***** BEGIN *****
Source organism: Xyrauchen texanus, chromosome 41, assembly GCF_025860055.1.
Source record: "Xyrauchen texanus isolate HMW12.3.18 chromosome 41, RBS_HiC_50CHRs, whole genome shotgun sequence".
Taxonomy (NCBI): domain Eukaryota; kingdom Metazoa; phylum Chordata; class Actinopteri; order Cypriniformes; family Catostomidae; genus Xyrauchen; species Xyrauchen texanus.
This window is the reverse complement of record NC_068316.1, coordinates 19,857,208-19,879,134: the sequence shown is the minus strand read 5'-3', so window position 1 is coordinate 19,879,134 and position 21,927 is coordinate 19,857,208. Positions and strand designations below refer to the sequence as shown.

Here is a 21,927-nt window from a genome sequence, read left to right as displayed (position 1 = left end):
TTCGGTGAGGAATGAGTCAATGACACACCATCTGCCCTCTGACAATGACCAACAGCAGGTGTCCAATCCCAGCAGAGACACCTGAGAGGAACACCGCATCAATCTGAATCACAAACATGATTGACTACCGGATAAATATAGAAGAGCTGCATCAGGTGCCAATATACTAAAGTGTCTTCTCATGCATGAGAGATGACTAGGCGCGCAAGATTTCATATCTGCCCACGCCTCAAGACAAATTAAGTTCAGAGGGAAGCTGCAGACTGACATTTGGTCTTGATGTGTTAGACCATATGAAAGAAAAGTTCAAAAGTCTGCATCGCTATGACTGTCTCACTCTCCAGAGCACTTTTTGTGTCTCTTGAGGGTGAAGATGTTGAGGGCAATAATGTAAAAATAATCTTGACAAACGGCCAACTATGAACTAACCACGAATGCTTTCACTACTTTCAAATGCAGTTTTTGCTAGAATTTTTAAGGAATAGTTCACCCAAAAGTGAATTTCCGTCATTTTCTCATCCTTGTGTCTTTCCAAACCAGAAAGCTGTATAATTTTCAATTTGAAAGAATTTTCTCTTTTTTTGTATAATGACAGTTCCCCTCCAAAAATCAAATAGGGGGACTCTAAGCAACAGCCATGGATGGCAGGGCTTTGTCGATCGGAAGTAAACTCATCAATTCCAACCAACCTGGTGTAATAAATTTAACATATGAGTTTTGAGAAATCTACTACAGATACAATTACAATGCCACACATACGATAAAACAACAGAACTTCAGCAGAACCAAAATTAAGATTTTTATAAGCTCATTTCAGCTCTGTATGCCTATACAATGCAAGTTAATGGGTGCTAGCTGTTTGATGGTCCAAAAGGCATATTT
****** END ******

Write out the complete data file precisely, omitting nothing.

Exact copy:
Source organism: Xyrauchen texanus, chromosome 41, assembly GCF_025860055.1.
Source record: "Xyrauchen texanus isolate HMW12.3.18 chromosome 41, RBS_HiC_50CHRs, whole genome shotgun sequence".
Taxonomy (NCBI): domain Eukaryota; kingdom Metazoa; phylum Chordata; class Actinopteri; order Cypriniformes; family Catostomidae; genus Xyrauchen; species Xyrauchen texanus.
This window is the reverse complement of record NC_068316.1, coordinates 19,857,208-19,879,134: the sequence shown is the minus strand read 5'-3', so window position 1 is coordinate 19,879,134 and position 21,927 is coordinate 19,857,208. Positions and strand designations below refer to the sequence as shown.

Here is a 21,927-nt window from a genome sequence, read left to right as displayed (position 1 = left end):
TTCGGTGAGGAATGAGTCAATGACACACCATCTGCCCTCTGACAATGACCAACAGCAGGTGTCCAATCCCAGCAGAGACACCTGAGAGGAACACCGCATCAATCTGAATCACAAACATGATTGACTACCGGATAAATATAGAAGAGCTGCATCAGGTGCCAATATACTAAAGTGTCTTCTCATGCATGAGAGATGACTAGGCGCGCAAGATTTCATATCTGCCCACGCCTCAAGACAAATTAAGTTCAGAGGGAAGCTGCAGACTGACATTTGGTCTTGATGTGTTAGACCATATGAAAGAAAAGTTCAAAAGTCTGCATCGCTATGACTGTCTCACTCTCCAGAGCACTTTTTGTGTCTCTTGAGGGTGAAGATGTTGAGGGCAATAATGTAAAAATAATCTTGACAAACGGCCAACTATGAACTAACCACGAATGCTTTCACTACTTTCAAATGCAGTTTTTGCTAGAATTTTTAAGGAATAGTTCACCCAAAAGTGAATTTCCGTCATTTTCTCATCCTTGTGTCTTTCCAAACCAGAAAGCTGTATAATTTTCAATTTGAAAGAATTTTCTCTTTTTTTGTATAATGACAGTTCCCCTCCAAAAATCAAATAGGGGGACTCTAAGCAACAGCCATGGATGGCAGGGCTTTGTCGATCGGAAGTAAACTCATCAATTCCAACCAACCTGGTGTAATAAATTTAACATATGAGTTTTGAGAAATCTACTACAGATACAATTACAATGCCACACATACGATAAAACAACAGAACTTCAGCAGAACCAAAATTAAGATTTTTATAAGCTCATTTCAGCTCTGTATGCCTATACAATGCAAGTTAATGGGTGCTAGCTGTTTGATGGTCCAAAAGGCATATTT